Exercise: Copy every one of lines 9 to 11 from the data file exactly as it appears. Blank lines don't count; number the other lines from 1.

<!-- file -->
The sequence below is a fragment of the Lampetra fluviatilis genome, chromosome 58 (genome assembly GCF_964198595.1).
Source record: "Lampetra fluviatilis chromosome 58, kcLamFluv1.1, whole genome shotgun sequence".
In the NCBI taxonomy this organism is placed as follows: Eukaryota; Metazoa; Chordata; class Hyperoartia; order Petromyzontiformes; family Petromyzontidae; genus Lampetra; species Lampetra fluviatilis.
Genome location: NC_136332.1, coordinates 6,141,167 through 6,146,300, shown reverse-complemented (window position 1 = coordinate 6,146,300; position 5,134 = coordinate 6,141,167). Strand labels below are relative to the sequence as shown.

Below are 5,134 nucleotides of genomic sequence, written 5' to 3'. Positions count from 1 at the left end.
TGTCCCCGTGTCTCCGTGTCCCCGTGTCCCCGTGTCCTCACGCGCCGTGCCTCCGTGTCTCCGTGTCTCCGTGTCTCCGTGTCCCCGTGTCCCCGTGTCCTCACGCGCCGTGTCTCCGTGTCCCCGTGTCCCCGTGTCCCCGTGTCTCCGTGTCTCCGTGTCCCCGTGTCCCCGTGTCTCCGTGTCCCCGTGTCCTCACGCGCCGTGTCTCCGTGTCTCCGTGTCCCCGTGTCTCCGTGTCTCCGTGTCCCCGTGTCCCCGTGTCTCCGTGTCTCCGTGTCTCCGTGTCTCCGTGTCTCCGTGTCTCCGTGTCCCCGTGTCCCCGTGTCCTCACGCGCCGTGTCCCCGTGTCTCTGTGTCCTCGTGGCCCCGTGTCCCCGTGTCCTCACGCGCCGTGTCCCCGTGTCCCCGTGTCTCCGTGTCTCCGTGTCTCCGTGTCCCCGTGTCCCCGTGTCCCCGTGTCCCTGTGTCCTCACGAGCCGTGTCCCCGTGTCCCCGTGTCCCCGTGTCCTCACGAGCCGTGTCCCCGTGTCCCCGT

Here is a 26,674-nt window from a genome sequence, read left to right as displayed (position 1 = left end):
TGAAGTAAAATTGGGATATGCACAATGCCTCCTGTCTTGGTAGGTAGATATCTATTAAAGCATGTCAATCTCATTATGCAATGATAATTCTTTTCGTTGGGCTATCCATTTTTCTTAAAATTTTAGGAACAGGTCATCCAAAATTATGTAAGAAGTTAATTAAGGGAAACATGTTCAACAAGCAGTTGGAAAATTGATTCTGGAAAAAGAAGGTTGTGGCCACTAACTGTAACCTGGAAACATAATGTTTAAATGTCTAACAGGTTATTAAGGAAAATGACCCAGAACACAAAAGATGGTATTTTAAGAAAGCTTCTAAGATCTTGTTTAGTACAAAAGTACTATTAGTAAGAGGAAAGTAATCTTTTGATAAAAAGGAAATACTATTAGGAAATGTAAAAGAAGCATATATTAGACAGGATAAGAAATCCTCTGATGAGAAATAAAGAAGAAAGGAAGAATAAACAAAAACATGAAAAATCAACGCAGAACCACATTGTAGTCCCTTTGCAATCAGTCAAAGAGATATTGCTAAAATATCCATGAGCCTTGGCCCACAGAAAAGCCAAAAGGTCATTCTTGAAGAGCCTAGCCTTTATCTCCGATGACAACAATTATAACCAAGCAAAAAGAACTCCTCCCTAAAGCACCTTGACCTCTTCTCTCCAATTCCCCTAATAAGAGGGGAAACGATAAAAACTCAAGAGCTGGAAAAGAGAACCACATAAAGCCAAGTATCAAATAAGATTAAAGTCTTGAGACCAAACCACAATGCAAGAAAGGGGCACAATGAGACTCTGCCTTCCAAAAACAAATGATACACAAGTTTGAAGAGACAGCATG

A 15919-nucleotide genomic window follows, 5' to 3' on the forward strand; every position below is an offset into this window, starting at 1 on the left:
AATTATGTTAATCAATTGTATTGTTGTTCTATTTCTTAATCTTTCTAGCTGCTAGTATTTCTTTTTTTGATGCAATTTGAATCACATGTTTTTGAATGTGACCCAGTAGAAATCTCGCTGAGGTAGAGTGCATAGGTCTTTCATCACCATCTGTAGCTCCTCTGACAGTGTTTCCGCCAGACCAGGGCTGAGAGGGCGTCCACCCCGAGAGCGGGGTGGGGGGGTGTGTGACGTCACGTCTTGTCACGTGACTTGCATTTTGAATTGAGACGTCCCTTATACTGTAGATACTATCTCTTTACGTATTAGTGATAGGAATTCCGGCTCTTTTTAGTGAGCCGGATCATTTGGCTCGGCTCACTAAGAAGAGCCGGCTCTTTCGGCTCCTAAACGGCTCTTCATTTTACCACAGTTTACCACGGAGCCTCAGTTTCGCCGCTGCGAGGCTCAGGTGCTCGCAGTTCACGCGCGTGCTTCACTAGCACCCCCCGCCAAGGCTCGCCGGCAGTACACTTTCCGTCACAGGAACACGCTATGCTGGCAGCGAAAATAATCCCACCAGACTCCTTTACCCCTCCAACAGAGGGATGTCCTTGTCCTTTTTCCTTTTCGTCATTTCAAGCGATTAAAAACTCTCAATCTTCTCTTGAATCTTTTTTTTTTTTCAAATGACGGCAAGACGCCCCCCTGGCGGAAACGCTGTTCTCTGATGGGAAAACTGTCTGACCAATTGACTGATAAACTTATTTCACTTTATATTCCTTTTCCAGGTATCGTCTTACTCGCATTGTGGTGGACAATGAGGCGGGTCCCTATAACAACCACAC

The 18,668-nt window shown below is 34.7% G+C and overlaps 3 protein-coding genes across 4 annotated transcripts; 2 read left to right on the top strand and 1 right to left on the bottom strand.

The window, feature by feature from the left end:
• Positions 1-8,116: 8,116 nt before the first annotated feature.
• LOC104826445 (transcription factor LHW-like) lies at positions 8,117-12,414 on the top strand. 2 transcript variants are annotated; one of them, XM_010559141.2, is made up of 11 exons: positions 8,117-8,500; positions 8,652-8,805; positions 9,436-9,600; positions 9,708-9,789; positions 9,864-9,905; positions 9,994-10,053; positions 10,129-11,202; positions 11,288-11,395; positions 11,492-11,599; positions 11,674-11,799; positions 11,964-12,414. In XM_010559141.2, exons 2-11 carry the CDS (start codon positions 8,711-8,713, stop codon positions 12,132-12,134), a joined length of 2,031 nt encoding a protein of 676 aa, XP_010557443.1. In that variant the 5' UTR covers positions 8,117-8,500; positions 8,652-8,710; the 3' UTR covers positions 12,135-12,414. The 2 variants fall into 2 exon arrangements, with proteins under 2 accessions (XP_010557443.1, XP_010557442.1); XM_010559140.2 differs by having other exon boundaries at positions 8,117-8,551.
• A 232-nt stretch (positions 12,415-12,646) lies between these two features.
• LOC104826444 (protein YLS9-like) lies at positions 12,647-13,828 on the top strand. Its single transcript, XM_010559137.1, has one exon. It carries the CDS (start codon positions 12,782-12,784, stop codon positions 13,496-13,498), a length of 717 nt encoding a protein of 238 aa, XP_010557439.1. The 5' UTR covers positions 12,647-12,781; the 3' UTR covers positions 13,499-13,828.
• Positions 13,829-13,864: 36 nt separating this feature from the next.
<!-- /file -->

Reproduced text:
A 15919-nucleotide genomic window follows, 5' to 3' on the forward strand; every position below is an offset into this window, starting at 1 on the left:
AATTATGTTAATCAATTGTATTGTTGTTCTATTTCTTAATCTTTCTAGCTGCTAGTATTTCTTTTTTTGATGCAATTTGAATCACATGTTTTTGAATGTGACCCAGTAGAAATCTCGCTGAGGTAGAGTGCATAGGTCTTTCATCACCATCTGTAGCTCCTCTGACAGTGTTTCCGCCAGACCAGGGCTGAGAGGGCGTCCACCCCGAGAGCGGGGTGGGGGGGTGTGTGACGTCACGTCTTGTCACGTGACTTGCATTTTGAATTGAGACGTCCCTTATACTGTAGATACTATCTCTTTACGTATTAGTGATAGGAATTCCGGCTCTTTTTAGTGAGCCGGATCATTTGGCTCGGCTCACTAAGAAGAGCCGGCTCTTTCGGCTCCTAAACGGCTCTTCATTTTACCACAGTTTACCACGGAGCCTCAGTTTCGCCGCTGCGAGGCTCAGGTGCTCGCAGTTCACGCGCGTGCTTCACTAGCACCCCCCGCCAAGGCTCGCCGGCAGTACACTTTCCGTCACAGGAACACGCTATGCTGGCAGCGAAAATAATCCCACCAGACTCCTTTACCCCTCCAACAGAGGGATGTCCTTGTCCTTTTTCCTTTTCGTCATTTCAAGCGATTAAAAACTCTCAATCTTCTCTTGAATCTTTTTTTTTTTTCAAATGACGGCAAGACGCCCCCCTGGCGGAAACGCTGTTCTCTGATGGGAAAACTGTCTGACCAATTGACTGATAAACTTATTTCACTTTATATTCCTTTTCCAGGTATCGTCTTACTCGCATTGTGGTGGACAATGAGGCGGGTCCCTATAACAACCACAC

The 18,668-nt window shown below is 34.7% G+C and overlaps 3 protein-coding genes across 4 annotated transcripts; 2 read left to right on the top strand and 1 right to left on the bottom strand.